A Night at the Theater, a Word from GM Innovative Marketing Approach May Be Used at Other Theaters

By Robyn Meredith N. Y. Times News Service | THE JOURNAL RECORD, June 26, 1997 | Go to article overview

A Night at the Theater, a Word from GM Innovative Marketing Approach May Be Used at Other Theaters


Robyn Meredith N. Y. Times News Service, THE JOURNAL RECORD


SOUTHFIELD, Mich. -- The next wave in marketing may be coming soon to a theater near you.

The nation's largest advertiser, General Motors Corp., has teamed up with Sony in a novel effort to gently advertise cars to moviegoers in Southfield, Mich., a suburb of Detroit.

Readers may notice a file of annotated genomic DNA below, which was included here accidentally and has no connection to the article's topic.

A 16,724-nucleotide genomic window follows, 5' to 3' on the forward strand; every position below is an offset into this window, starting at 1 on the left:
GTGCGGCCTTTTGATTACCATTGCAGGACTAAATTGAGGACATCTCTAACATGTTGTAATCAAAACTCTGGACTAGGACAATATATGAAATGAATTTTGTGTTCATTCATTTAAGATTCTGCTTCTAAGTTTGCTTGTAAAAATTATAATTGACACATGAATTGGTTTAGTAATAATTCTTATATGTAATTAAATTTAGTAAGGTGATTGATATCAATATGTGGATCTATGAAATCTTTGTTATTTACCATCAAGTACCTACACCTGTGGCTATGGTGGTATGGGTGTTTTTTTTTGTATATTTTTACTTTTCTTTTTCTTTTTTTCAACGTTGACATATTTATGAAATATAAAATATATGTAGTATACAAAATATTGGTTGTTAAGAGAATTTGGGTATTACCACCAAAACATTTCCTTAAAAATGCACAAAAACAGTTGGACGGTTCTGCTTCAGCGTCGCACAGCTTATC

It has begun the alliance -- which goes far beyond simply running ads during the movie previews -- at a new 6,000-seat, 20-screen theater here called the Star Southfield Entertainment Center, owned by the Sony Retail Entertainment division. Marketing experts say the movie house approach is innovative, and, if it is successful, GM or other advertisers may bring it to other theaters. GM is hoping it has found a way to reach past the clutter of traditional advertising to woo potential customers during a night out, instead of counting on television ads to grab their attention before they channel surf to another station. With potential customers suffering from media fatigue, "it is incumbent upon us to find new and fresh ways to engage them," said Phil Guarascio, GM's general manager of marketing and advertising. A visit to the new theater complex goes something like this: you drive to the Star theater in Southfield, where Batman and Robin plays at 20-minute intervals on seven screens; you park in the giant parking lot, and instead of remembering that you parked in the B1 area you memorize that your car is in the Chevy Camaro section. You walk past the eight new cars and trucks on display near the theater entrance, and past a model of the latest Batmobile, called the Bathammer. Once inside, you admire -- or so GM hopes -- the bright red 1997 Corvette parked nearby as you wait to buy tickets. Spotlights swirl overhead, shining the names of GM divisions along the floor and walls -- first Chevrolet, then Saturn, then Cadillac. Head for the popcorn and you may pass a display showing Elvis with the Corvette he drove in the movie Clambake. You might stroll down a wide hallway decorated with scenes from Detroit -- Tiger Stadium, the Ambassador Bridge over the Detroit River, the city skyline, and the longtime headquarters of General Motors. Settle into your seat and stare at the oversized screen to watch previews, then watch one last, one-minute video before the movie: a montage of clips from past movies featuring movie stars with their GM cars, followed by the line "GM -- Always a part of the movies that are a part of your life." The links between advertisers and entertainment have been growing closer for years. Companies pay to have sports stadiums and even stages named after them, they negotiate with studios to have actors use their products on screen (like the new Mercedes sport utility vehicle displayed so prominently in The Lost World: Jurassic Park) and to give away toys with images from movies like Disney's 101 Dalmatians. But industry experts said that they could not recall a promotion similar to GM's link with the Sony theater. "What is novel certainly is the idea of doing it at a movie house," said Clive Chajet, a corporate identity consultant who runs the Chajet Consultancy in New York.

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